‘Personality Disorder’ is a pejorative label that is letting service users down.
To be fair, credit must be given to the psychoanalysts. In the early 20th century they were the first to coin the term ‘borderline,’ but also the first to treat it.
Since then, psychiatry has supposedly moved forward. However, the DSM -the bible of mental health - continues to codify conditions like Victorian taxonomists. A checklist of symptoms, does little to address the complexity inherent to many illnesses.
After all, mental health, is not subject to the same laws of traditional medicine. At the base of almost all psychiatric problems, is the sense of not fitting in. This interpersonal dynamic is also at the heart of ‘Personality Disorders’.
As humans we are born under the evolutionary imperative to seek out attachment. As babies we cry, smile, and cling as a way to elicit our mother or fathers attention. When this attachment is reciprocated children are more likely to grow up healthy and happy. However, if the attachment system fails it causes long term problems. Unfortunately children who grow up with negligent parents, will still attach themselves, as a matter of survival.
‘When children feel pervasively angry or guilty or are chronically frightened about being abandoned, they have come by such feelings honestly; that is, because of experience’ John Bowlby
Pop psychology says BPD patients lack empathy. This another ridiculous statement that stigmatises the condition further. It’s more complicated than that. If a child grows up in an invalidating environment where the healthy expression of emotion was exploited or suppressed; he or she will go into adulthood unable to feel safe or secure in the world.
‘Mentalisation’ is the ability to create mental representations of yourself and other people using mindful awareness and imagination. It is a skill learnt from the earliest days of our life. Beginning in the bond between mother and baby when they look at each other. Mirror neurons help parent and child reciprocate each other’s facial expressions and feelings. This is why psychologists call it ‘mirroring.’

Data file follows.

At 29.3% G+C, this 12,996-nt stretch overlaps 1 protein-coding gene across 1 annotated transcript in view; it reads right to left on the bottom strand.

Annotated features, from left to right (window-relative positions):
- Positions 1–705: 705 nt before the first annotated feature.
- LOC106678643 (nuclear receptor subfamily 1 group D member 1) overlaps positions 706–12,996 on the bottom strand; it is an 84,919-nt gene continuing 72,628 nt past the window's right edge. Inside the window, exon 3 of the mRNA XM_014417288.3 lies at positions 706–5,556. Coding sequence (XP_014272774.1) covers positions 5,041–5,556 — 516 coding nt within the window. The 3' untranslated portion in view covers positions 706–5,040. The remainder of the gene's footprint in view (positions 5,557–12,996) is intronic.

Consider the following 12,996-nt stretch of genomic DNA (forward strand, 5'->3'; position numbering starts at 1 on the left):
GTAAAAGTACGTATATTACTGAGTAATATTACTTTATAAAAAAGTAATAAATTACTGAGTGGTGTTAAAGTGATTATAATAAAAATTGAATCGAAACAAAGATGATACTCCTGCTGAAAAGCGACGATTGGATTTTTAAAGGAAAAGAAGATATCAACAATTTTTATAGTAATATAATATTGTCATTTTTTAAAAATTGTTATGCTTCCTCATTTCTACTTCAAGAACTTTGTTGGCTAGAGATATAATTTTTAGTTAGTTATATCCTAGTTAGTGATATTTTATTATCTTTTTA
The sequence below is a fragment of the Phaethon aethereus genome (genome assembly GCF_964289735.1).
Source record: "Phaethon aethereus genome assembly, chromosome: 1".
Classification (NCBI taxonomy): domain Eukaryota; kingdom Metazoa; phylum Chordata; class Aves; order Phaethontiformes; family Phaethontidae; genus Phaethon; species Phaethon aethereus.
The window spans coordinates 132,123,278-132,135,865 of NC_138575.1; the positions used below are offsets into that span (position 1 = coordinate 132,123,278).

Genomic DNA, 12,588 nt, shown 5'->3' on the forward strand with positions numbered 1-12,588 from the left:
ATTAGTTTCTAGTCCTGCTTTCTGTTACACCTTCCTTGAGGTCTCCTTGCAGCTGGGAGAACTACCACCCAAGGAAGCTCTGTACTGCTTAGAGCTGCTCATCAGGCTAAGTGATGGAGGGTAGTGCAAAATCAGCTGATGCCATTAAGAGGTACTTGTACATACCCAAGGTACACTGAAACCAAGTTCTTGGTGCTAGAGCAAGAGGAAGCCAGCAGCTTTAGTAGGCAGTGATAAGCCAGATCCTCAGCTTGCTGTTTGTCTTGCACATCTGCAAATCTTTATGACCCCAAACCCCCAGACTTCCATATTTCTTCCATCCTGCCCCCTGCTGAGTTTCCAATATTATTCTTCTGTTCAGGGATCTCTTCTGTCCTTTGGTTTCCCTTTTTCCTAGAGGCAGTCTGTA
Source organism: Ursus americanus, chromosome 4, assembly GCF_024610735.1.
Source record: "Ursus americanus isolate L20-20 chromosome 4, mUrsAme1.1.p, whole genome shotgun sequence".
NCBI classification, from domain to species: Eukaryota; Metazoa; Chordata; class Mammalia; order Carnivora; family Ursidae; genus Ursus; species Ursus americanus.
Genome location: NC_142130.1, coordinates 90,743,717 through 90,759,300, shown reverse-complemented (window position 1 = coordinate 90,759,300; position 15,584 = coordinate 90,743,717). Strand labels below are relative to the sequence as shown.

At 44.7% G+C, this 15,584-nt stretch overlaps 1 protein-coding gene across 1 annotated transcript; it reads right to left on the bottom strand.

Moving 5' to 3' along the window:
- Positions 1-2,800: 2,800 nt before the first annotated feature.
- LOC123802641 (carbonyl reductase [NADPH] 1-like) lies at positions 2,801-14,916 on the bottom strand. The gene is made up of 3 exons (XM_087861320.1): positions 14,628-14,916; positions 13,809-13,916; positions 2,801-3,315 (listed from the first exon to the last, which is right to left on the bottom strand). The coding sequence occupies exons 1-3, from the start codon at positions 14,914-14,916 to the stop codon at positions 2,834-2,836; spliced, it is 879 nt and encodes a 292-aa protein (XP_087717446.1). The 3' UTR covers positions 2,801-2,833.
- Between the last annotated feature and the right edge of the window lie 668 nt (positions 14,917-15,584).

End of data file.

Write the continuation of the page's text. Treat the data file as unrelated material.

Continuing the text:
As time goes on the process becomes more sophsticated and mirroring becomes ‘mentalisation.’ Children and parents are able to contemplate each other as seperate beings and a healthy attachment develops.
For people with BPD, the process of mentalisation has been compromised. In essence, the sense of who we are, our place in the world, and our ability to ‘see’ emotions objectively, depends on whether as infants our own mind states were adequately understood by caring adults.
‘I still regurarly get scientific papers to review that say things like “it’s been hypothesised that borderline patients may have histories of childhood trauma.” When does a hypothesis become a scientifically established fact?’ Bessel Van Der Kolk, MD
Right now, many young people are being let down by the health services. In the UK it is illegal to label anyone under the age of 18 with a personality disorder — and yet we don’t mind diagnosing them with autism, schizophrenia or OCD. The intention of course is noble: They don’t want to consign young patients to the dustbin of diagnoses. And yet it leaving young people ill equiped to deal with the chaos within. How much suffering could be avoided, if these problems was treated early.
For real progress, we need to relabel BPD with something more accurate. This is why there are now calls to name it Developmental Trauma Disorder. This not only aknowledges the problems of failed attachment bonds but has a wider impact on society.
‘There is no coming to consciousness without pain….One does not become enlightened by imagining figures of light, but by making the darkness conscious.’ Carl Jung
After all, broken homes are a social problem and need to be addressed with firm insight. Children become adults, and they end up in prison cells, psychiatric wards, hospital beds, or of course failed parents themselves. Not only are they not being treated, they are also insulted with meaningless names.
And yet even with a broken mirror it is still possible to gather these fragments and begin healing. The bonds that have shackled us are also the ones to that in another life, that will help us be free.